Metal core PCBs

Use thermally conductive metal core as a central substrate layer to spread and dissipate heat. Used in LED lighting, automotive electronics, power devices.

PCB Layout Styles

Based on the routing approach, PCB layout can be classified into:


Conductive traces only on one side of the substrate. Least complex option but limited connectivity. Used in simple, low component count circuits.


Conductors on both top and bottom sides. Through-hole component leads provide interconnection between layers. Low cost but higher complexity than single-sided.


Has three or more conductive layers separated by insulating dielectric layers. Layers interconnected by plated through vias. Used for complex, dense designs due to routing flexibility. Most modern PCBs are multilayer.

High density interconnect (HDI)

A specialized multilayer PCB with finer trace/space dimensions, thinner dielectrics, microvias, and often blind/buried vias. Enables greater component density and miniaturization. Used in advanced electronics.

Any layer

A hybrid approach allowing traces to route on any layer without restriction. Maximizes routing flexibility. Complex to design and manufacture.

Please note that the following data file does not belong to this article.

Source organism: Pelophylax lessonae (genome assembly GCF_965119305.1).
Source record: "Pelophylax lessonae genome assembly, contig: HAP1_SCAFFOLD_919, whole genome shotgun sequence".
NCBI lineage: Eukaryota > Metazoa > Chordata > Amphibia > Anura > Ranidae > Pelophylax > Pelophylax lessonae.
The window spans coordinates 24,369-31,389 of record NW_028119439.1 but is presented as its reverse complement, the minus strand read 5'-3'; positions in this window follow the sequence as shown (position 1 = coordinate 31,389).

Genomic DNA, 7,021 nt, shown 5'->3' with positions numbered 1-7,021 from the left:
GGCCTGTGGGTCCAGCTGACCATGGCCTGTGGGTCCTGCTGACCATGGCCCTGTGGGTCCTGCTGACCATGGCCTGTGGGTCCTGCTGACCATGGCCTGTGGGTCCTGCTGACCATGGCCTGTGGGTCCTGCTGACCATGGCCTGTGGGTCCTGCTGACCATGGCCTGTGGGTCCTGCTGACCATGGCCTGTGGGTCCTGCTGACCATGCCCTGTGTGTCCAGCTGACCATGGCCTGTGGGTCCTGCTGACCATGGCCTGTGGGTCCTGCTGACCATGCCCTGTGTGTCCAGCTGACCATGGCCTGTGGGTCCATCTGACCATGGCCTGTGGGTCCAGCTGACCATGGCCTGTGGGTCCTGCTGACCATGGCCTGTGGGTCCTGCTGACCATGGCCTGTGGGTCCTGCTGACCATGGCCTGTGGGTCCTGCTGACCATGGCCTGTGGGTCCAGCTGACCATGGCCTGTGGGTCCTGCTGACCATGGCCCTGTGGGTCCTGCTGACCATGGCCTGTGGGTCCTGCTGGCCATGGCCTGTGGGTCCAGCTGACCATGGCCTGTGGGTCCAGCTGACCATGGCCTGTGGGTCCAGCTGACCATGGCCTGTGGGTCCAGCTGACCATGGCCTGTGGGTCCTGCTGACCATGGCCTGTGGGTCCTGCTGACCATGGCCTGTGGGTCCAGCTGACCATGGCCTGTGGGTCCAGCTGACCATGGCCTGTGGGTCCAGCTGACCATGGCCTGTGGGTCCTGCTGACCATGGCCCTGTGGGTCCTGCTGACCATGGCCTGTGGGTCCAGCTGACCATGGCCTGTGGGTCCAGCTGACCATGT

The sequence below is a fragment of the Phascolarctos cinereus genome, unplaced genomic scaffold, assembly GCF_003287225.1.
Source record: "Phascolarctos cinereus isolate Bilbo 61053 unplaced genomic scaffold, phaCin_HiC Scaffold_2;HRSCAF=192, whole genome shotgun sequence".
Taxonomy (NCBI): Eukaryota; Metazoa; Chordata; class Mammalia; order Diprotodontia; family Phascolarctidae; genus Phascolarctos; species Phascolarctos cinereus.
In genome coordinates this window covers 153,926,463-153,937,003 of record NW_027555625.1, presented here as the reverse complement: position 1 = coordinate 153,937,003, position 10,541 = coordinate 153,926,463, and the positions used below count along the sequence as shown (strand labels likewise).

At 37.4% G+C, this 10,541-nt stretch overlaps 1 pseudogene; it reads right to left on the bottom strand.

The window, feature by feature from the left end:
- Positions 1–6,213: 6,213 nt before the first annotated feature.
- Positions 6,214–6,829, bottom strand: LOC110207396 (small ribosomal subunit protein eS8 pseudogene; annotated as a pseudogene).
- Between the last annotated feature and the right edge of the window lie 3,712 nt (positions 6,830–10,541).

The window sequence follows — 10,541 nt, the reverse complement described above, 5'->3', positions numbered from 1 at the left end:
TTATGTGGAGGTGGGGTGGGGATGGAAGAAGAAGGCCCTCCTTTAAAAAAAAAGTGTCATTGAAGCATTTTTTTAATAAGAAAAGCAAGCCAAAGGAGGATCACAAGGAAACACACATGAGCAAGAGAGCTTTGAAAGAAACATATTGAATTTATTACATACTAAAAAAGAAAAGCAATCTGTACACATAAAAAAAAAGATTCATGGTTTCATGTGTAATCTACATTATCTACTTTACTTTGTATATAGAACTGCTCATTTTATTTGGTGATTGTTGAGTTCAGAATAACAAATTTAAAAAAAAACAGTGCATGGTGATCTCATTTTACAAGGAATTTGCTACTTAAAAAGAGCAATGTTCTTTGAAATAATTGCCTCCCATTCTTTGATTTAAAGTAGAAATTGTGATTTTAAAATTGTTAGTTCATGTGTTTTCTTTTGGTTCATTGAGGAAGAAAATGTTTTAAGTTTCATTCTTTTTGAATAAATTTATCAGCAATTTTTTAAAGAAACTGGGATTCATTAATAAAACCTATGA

PCB Design Software

PCB layout and routing is performed using electronic design automation (EDA) software tools. Some popular options:

  • Altium Designer – High-end PCB design platform with unified schematic/PCB environment.
  • Cadence Allegro – Widely used suite for PCB design with engineering analysis features.
  • Mentor Xpedition – Leading enterprise PCB design solution supporting team workflows.
  • Eagle – Popular low-cost PCB tool, now offered by Autodesk.
  • KiCad – Open-source, freely available PCB and schematic CAD application.
  • OrCAD – Full PCB design solution from Cadence with high speed and signal integrity analysis.

Advanced tools incorporate signal and power integrity analysis, thermal modeling, design for manufacturing checks, version control, and team collaboration capabilities.

PCB Manufacturers